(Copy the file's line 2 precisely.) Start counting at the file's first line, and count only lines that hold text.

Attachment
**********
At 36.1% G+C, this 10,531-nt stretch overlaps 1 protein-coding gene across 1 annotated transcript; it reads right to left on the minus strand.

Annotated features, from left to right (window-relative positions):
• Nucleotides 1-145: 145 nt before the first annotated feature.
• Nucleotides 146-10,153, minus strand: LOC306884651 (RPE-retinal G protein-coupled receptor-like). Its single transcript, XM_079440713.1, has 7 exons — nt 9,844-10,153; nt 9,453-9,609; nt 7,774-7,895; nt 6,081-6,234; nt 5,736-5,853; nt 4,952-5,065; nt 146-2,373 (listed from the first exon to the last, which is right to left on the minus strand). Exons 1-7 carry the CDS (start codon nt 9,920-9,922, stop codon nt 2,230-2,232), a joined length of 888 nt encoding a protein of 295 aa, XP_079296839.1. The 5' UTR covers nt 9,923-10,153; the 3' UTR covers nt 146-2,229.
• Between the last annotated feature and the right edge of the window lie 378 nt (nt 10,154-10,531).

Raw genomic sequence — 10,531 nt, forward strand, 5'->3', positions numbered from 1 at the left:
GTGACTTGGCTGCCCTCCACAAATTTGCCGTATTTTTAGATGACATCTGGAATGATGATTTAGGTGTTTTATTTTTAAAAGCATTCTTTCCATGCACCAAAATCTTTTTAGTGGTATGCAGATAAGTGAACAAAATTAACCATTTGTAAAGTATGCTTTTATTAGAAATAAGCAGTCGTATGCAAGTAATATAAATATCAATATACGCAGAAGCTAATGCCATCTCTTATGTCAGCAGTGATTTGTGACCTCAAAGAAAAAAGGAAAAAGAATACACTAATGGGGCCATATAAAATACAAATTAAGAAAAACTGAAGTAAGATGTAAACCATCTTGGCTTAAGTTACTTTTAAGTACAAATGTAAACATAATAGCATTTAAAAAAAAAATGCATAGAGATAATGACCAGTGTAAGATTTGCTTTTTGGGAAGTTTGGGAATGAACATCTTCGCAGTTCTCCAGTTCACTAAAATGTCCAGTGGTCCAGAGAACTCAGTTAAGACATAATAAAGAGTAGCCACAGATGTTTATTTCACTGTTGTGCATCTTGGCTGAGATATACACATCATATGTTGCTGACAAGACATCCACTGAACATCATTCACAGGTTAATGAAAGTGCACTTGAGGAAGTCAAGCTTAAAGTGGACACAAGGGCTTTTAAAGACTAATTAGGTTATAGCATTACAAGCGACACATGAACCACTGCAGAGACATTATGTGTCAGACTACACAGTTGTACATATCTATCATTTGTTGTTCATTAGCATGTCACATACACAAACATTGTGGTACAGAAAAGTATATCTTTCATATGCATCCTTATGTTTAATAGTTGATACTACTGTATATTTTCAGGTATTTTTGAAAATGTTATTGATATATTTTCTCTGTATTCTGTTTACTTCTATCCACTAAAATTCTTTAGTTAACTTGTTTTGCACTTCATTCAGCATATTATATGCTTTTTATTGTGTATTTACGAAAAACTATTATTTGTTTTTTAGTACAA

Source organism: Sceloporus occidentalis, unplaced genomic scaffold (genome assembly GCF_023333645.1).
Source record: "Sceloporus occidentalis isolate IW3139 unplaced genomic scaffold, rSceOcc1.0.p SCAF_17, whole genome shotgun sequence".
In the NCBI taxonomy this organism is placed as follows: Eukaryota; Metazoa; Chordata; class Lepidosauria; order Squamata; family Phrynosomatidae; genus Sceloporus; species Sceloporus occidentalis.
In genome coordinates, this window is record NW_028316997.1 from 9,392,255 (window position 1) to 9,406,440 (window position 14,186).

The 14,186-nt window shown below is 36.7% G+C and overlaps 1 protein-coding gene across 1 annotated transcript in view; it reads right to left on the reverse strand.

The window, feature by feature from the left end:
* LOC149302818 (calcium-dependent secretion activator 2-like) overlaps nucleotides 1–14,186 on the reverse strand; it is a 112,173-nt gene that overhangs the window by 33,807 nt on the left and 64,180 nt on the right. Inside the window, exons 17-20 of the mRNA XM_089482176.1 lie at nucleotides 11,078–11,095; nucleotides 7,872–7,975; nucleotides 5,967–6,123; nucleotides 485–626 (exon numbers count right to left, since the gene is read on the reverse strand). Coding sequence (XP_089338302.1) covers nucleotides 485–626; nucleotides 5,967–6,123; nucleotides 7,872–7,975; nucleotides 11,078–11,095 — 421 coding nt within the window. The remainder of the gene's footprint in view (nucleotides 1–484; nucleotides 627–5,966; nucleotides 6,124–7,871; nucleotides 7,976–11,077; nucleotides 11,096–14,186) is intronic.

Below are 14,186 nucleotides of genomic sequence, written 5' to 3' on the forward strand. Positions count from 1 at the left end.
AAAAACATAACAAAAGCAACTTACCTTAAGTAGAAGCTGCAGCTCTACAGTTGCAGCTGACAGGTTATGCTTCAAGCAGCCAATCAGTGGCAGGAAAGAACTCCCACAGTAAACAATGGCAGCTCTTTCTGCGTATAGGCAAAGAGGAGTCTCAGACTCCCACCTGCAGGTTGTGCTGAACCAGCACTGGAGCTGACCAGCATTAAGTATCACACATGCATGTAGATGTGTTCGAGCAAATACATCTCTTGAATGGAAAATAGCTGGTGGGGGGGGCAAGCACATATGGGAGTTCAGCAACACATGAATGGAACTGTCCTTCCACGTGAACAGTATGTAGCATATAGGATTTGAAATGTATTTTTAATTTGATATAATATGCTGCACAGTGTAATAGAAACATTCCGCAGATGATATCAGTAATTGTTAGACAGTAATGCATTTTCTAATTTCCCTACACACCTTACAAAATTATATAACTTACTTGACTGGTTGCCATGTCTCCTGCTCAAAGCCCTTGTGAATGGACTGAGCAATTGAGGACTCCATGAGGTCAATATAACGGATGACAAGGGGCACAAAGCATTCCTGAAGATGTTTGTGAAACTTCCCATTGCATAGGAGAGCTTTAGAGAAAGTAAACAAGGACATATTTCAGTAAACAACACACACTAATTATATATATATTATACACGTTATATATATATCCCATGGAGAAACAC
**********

Annotated features, from left to right (window-relative positions):